Light energy is made up of many frequencies and wavelengths of which visible light is only a very small part. Visible light falls between Infrared and Ultra violet. The rest of the Electromagnetic spectrum is made up from other waves and energy including Radio Waves and X-Rays. Visible light is part of the electromagnetic spectrum These waves are vibrations of electric and magnetic fields that pass through space.
In physics, the visible spectrum has three primary colours - Red, Green and Blue. Chemically, colour is derived from pigments and compounds and the three primary colours here are Red, Yellow and Blue. Any of these two colours will give a third colour - a secondary colour.
The sensory aspect of colour is visual and deals with the physiology and psychology. So here we see the two above systems in the perception of sight and there are then two combinations of three primaries, i.e. Red, Yellow and Blue and Red, Blue and Green. All other colours are derived from these.
The diagram below, shows what a small part of the whole electromagnetic spectrum visible light actually forms.
The energy associated with a given segment of the spectrum is proportional to its frequency. The bottom equation describes this relationship, which provides the energy carried by a photon of a given wavelength of radiation.
3. UV-Visible Absorption Spectra
To understand why some compounds are colored and others are not, and to determine the relationship of conjugation to color, we must make accurate measurements of light absorption at different wavelengths in and near the visible part of the spectrum. Commercial optical spectrometers enable such experiments to be conducted with ease, and usually survey both the near ultraviolet and visible portions of the spectrum.The visible region of the spectrum comprises photon energies of 36 to 72 kcal/mole, and the near ultraviolet region, out to 200 nm, extends this energy range to 143 kcal/mole. Ultraviolet radiation having wavelengths less than 200 nm is difficult to handle, and is seldom used as a routine tool for structural analysis.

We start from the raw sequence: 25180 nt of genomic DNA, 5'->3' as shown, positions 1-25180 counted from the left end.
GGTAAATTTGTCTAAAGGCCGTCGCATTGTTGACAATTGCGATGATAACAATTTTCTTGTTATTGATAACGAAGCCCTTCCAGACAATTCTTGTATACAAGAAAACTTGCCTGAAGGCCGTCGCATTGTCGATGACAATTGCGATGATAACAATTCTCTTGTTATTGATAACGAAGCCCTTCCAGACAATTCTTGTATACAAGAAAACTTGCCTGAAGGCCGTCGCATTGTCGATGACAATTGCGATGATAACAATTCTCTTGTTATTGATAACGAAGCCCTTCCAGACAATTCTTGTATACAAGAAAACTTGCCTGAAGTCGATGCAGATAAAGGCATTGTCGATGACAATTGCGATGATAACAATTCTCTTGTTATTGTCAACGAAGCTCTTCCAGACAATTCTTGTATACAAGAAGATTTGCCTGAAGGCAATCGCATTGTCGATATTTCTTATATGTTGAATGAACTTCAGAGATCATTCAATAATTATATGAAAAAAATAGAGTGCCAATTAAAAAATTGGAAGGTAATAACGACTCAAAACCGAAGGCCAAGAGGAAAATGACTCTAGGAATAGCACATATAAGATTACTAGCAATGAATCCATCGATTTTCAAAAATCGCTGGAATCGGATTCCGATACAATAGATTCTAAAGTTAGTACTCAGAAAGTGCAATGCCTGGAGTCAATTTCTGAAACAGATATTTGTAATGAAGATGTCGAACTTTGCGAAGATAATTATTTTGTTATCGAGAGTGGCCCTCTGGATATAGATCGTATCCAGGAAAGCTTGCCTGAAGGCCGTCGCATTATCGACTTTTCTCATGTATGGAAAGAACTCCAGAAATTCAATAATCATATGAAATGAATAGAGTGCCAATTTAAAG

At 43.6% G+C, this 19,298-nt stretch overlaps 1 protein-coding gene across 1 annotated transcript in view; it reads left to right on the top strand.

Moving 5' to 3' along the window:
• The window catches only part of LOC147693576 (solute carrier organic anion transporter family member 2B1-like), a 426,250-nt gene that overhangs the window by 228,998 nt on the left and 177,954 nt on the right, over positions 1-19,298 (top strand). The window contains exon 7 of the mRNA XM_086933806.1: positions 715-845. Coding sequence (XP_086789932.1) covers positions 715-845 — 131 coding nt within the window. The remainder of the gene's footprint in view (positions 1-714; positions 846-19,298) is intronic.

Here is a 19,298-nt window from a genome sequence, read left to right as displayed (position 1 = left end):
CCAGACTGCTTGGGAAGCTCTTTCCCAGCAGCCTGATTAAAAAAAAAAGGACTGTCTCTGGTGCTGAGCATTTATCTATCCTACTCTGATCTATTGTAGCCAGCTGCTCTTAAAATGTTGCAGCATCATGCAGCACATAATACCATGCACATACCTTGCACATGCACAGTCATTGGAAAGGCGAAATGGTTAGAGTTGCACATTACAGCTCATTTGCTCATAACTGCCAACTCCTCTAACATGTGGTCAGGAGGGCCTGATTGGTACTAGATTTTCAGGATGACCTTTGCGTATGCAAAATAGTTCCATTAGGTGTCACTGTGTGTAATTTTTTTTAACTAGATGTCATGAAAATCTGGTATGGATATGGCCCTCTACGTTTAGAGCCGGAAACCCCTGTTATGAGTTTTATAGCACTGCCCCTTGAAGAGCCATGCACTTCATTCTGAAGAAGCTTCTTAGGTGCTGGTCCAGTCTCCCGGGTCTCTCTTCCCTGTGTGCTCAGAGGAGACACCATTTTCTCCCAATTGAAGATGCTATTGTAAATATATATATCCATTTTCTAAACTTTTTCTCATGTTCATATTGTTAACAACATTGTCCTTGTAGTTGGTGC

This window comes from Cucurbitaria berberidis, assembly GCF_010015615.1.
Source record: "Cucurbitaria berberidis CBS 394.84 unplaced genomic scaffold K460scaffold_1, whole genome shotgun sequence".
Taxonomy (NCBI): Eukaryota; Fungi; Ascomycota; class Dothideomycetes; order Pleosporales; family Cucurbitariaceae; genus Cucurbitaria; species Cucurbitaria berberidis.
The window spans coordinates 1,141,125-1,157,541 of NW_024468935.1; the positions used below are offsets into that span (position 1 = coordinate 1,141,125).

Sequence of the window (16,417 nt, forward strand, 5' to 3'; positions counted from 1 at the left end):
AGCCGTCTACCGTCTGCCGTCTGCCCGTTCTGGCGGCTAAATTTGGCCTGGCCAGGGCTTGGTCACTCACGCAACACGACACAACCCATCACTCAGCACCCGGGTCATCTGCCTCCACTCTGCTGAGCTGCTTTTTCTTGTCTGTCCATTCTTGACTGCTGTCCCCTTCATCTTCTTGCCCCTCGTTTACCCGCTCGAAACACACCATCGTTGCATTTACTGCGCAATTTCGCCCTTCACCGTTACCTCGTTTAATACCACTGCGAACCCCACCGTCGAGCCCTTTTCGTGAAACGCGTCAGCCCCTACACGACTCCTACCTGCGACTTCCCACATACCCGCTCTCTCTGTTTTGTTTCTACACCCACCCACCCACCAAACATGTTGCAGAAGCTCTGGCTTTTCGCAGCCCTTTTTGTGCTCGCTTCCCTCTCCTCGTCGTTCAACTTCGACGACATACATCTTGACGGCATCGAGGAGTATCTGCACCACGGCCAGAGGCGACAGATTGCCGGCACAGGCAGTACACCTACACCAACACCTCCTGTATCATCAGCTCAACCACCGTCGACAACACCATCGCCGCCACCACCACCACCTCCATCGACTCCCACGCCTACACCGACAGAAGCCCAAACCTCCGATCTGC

The energies noted above are sufficient to promote or excite a molecular electron to a higher energy orbital. Consequently, absorption spectroscopy carried out in this region is sometimes called "electronic spectroscopy". A diagram showing the various kinds of electronic excitation that may occur in organic molecules is shown on the left. Of the six transitions outlined, only the two lowest energy ones (left-most, colored blue) are achieved by the energies available in the 200 to 800 nm spectrum. As a rule, energetically favored electron promotion will be from the highest occupied molecular orbital (HOMO) to the lowest unoccupied molecular orbital (LUMO), and the resulting species is called an excited state..
When sample molecules are exposed to light having an energy that matches a possible electronic transition within the molecule, some of the light energy will be absorbed as the electron is promoted to a higher energy orbital. An optical spectrometer records the wavelengths at which absorption occurs, together with the degree of absorption at each wavelength. The resulting spectrum is presented as a graph of absorbance (A) versus wavelength, as in the isoprene spectrum shown below. Since isoprene is colorless, it does not absorb in the visible part of the spectrum and this region is not displayed on the graph. Absorbance usually ranges from 0 (no absorption) to 2 (99% absorption), and is precisely defined in context with spectrometer operation.